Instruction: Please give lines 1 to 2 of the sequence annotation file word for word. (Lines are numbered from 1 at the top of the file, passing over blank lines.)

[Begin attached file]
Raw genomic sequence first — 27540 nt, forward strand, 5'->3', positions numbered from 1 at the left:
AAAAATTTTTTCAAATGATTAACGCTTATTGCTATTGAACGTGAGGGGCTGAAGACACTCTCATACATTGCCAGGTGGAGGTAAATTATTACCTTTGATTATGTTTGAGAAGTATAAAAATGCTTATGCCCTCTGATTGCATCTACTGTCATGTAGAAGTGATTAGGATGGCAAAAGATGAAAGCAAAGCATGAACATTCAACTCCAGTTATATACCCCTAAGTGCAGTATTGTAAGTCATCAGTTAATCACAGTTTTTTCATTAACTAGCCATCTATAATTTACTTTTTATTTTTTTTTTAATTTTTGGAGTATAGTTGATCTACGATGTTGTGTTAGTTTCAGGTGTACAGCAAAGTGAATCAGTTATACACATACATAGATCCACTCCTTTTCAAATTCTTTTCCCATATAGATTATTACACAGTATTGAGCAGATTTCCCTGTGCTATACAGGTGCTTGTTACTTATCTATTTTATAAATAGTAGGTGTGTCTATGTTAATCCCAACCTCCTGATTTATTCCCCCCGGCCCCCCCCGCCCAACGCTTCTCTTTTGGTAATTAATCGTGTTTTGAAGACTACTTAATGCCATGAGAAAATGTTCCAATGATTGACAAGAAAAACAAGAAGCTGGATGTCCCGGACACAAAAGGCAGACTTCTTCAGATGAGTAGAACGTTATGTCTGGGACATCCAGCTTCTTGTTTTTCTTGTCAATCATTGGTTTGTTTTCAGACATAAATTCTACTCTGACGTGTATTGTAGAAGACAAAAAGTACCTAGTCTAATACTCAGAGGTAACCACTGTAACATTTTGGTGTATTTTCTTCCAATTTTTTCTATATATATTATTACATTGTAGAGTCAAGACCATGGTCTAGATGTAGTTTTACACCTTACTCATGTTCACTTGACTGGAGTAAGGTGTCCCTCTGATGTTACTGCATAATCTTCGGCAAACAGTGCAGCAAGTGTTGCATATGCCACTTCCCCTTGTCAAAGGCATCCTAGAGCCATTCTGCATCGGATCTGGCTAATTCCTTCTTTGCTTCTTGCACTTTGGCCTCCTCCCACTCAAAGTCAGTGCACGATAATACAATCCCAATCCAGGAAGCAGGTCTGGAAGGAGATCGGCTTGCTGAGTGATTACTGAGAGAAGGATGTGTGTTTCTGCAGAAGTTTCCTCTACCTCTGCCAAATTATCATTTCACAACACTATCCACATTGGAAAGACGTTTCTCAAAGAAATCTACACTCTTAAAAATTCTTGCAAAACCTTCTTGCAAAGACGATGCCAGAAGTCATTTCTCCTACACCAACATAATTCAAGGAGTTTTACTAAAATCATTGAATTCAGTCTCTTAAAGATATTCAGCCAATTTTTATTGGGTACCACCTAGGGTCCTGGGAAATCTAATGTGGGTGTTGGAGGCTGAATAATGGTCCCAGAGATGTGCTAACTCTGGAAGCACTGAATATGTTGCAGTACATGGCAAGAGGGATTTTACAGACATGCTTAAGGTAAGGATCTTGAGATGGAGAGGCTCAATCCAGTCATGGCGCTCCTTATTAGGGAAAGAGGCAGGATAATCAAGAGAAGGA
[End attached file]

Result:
Raw genomic sequence first — 27540 nt, forward strand, 5'->3', positions numbered from 1 at the left:
AAAAATTTTTTCAAATGATTAACGCTTATTGCTATTGAACGTGAGGGGCTGAAGACACTCTCATACATTGCCAGGTGGAGGTAAATTATTACCTTTGATTATGTTTGAGAAGTATAAAAATGCTTATGCCCTCTGATTGCATCTACTGTCATGTAGAAGTGATTAGGATGGCAAAAGATGAAAGCAAAGCATGAACATTCAACTCCAGTTATATACCCCTAAGTGCAGTATTGTAAGTCATCAGTTAATCACAGTTTTTTCATTAACTAGCCATCTATAATTTACTTTTTATTTTTTTTTTAATTTTTGGAGTATAGTTGATCTACGATGTTGTGTTAGTTTCAGGTGTACAGCAAAGTGAATCAGTTATACACATACATAGATCCACTCCTTTTCAAATTCTTTTCCCATATAGATTATTACACAGTATTGAGCAGATTTCCCTGTGCTATACAGGTGCTTGTTACTTATCTATTTTATAAATAGTAGGTGTGTCTATGTTAATCCCAACCTCCTGATTTATTCCCCCCGGCCCCCCCCGCCCAACGCTTCTCTTTTGGTAATTAATCGTGTTTTGAAGACTACTTAATGCCATGAGAAAATGTTCCAATGATTGACAAGAAAAACAAGAAGCTGGATGTCCCGGACACAAAAGGCAGACTTCTTCAGATGAGTAGAACGTTATGTCTGGGACATCCAGCTTCTTGTTTTTCTTGTCAATCATTGGTTTGTTTTCAGACATAAATTCTACTCTGACGTGTATTGTAGAAGACAAAAAGTACCTAGTCTAATACTCAGAGGTAACCACTGTAACATTTTGGTGTATTTTCTTCCAATTTTTTCTATATATATTATTACATTGTAGAGTCAAGACCATGGTCTAGATGTAGTTTTACACCTTACTCATGTTCACTTGACTGGAGTAAGGTGTCCCTCTGATGTTACTGCATAATCTTCGGCAAACAGTGCAGCAAGTGTTGCATATGCCACTTCCCCTTGTCAAAGGCATCCTAGAGCCATTCTGCATCGGATCTGGCTAATTCCTTCTTTGCTTCTTGCACTTTGGCCTCCTCCCACTCAAAGTCAGTGCACGATAATACAATCCCAATCCAGGAAGCAGGTCTGGAAGGAGATCGGCTTGCTGAGTGATTACTGAGAGAAGGATGTGTGTTTCTGCAGAAGTTTCCTCTACCTCTGCCAAATTATCATTTCACAACACTATCCACATTGGAAAGACGTTTCTCAAAGAAATCTACACTCTTAAAAATTCTTGCAAAACCTTCTTGCAAAGACGATGCCAGAAGTCATTTCTCCTACACCAACATAATTCAAGGAGTTTTACTAAAATCATTGAATTCAGTCTCTTAAAGATATTCAGCCAATTTTTATTGGGTACCACCTAGGGTCCTGGGAAATCTAATGTGGGTGTTGGAGGCTGAATAATGGTCCCAGAGATGTGCTAACTCTGGAAGCACTGAATATGTTGCAGTACATGGCAAGAGGGATTTTACAGACATGCTTAAGGTAAGGATCTTGAGATGGAGAGGCTCAATCCAGTCATGGCGCTCCTTATTAGGGAAAGAGGCAGGATAATCAAGAGAAGGA